SEOUL, Feb. 8 (Korea Bizwire) – CNBLUE frontman Jung Yong-hwa is set to enlist in the armed forces come March 5, according to an announcement made on January 26 by his talent agency FNC Entertainment. The surprisingly sudden decision to fulfil his national duty, after it was revealed that Jung was investigated by police for improper admission into Kyung Hee University’s graduate school, has raised suspicions on the motives behind the departure from the public eye.
Per the police, Jung applied for a doctorate program in applied arts in October 2016, but was turned down after he no-showed for a required interview. Two months later, Jung reapplied and was accepted, despite the fact that he once again did not appear for an interview.
In response to the scandal, Kyung Hee University swiftly released a statement promising it would be conducting an internal investigation into the charges, and apologized for its role in the controversy.
Whether true or not, the allegations have left a bitter taste in the mouths of South Koreans, as the issue of special treatment or favors incorporated into placement at a postsecondary institution is reminiscent of Chung Yoo-ra, the daughter of Choi Soon-sil.
Choi is, of course, the close friend of former president Park Geun-hye, who was impeached last March and is currently awaiting trial on charges of bribery. Chung, who became a symbol for the abuse of power and cronyism among the elite, saw her enrollment at Ehwa Womans University revoked after it was found her mother and university officials had colluded to have the equestrian athlete accepted at the school, and had consistently been given high marks despite poor academic performance.
Illegal placement is also a sore subject in the workplace. The government launched a sweeping investigation last year into financial services firms and state operated entities to uncover cases of prejudicial hiring after casino Kangwon Land through an internal probe discovered 95 percent of staff were hired on the strength of improper solicitations.
With Jung’s public profile increasingly battered, some have openly questioned whether his declared enlistment is a designed attempt by either he or FNC Entertainment to lay low until the controversy subsides.
Celebrity news show Entertainment Weekly last week Friday reported that Jung burst into tears at a concert he gave on January 20, but that the reason behind his sorrow was his sudden enlistment.
The show added, “After the news that Jung would enlist came out 20 or so days after the academic placement scandal broke, criticism has been raised that the singer is trying to escape to get the public consternation to die down.”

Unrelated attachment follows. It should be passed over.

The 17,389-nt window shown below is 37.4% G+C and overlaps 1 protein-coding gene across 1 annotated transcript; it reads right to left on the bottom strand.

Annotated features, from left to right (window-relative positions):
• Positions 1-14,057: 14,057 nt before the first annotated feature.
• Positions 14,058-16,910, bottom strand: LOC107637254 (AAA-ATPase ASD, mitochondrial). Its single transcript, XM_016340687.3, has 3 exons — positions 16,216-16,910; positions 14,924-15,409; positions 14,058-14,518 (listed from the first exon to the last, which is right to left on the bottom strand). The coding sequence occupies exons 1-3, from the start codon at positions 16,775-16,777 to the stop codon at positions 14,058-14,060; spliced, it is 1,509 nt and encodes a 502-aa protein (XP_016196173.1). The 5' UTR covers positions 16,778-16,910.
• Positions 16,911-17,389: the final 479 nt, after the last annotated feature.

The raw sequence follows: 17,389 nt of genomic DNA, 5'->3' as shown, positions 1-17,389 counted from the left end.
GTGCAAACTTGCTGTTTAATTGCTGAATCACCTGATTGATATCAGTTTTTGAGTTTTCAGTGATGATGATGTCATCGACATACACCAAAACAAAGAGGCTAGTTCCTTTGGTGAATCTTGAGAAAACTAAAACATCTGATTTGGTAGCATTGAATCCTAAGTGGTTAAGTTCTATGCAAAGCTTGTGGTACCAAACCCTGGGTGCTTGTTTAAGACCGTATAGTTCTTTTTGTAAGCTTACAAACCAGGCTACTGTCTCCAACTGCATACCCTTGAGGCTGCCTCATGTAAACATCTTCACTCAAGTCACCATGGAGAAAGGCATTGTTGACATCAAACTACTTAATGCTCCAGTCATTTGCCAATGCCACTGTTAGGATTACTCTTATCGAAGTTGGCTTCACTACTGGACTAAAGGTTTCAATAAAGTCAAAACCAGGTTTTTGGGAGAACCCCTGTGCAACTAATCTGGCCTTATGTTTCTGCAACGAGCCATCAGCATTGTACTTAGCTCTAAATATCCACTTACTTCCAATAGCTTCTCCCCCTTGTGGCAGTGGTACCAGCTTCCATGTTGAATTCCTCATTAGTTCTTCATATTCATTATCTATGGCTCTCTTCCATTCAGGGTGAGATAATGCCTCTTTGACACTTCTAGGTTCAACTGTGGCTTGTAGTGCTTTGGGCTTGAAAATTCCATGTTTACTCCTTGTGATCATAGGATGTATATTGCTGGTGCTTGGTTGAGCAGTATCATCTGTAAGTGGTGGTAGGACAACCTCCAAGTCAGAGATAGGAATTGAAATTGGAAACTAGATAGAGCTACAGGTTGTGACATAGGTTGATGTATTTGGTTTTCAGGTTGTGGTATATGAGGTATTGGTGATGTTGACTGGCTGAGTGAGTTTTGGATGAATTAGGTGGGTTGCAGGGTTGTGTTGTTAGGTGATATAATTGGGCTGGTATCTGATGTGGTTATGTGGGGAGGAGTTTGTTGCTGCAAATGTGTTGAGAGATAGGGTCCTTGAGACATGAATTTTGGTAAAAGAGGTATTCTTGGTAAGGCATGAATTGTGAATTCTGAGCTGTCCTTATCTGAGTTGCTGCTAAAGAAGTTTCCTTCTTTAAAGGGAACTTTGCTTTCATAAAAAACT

With military enlistment now part of the story, others have wondered whether Jung’s repeated attempts to enroll in graduate school were simply a ploy to delay mandatory conscription. This line of thought has dragged fellow celebrity G-Dragon (Kwon Ji-yong) into suspicion.
The suspicions arise from the fact that the K-pop superstar graduated from an online university majoring in leisure sports, but later attained his masters in retail distribution at another institution that offers a path to graduation via an online course load.
G-Dragon’s agency YG Entertainment stated that it would not comment on the artist’s educational career, but said the Big Bang member would abide by all legally mandated procedures once he receives his conscription notice.
The law allows for prospective postsecondary applicants to defer enlistment for a certain period when needing to undergo applications testing. The entertainment industry has said it is common practice for male South Korean celebrities to take advantage of this loophole to extend their stay in the limelight during their 20s.
Jung Yong-hwa’s camp has insisted that his enrollment at Kyung Hee University was not motivated by military deferment. It is believed that his quick enlistment is due to the belief that should his academic status be revoked, any postponement of conscription would become highly implausible.
All able-bodied South Korean men are required to serve in the armed forces, a civic duty that has often gotten celebrities on the bad side of public opinion. In perhaps the most infamous example, one-time South Korean superstar Yoo Seung-joon (Steve Yoo), who stands accused of acquiring U.S. citizenship to stay out of the military, has been banned from entering the country since 2002.
While Jung might be able to keep a lower profile come March when he dons his army fatigues, he may find that the public will not forget about his graduate school career anytime soon.
The Ministry of Education announced on February 8 that it will launch its own investigation into the goings-on at Kyung Hee University, after initially suggesting it would stay out of the scandal.
Various onlookers have said the Ministry of Education had a change of heart after singer Jo Kwon, another Kyung Hee University student, recently came under fire for also supposedly receiving preferential treatment.
The ministry intends to wrap up its investigation before the Lunar New Year holiday period, which starts on February 15.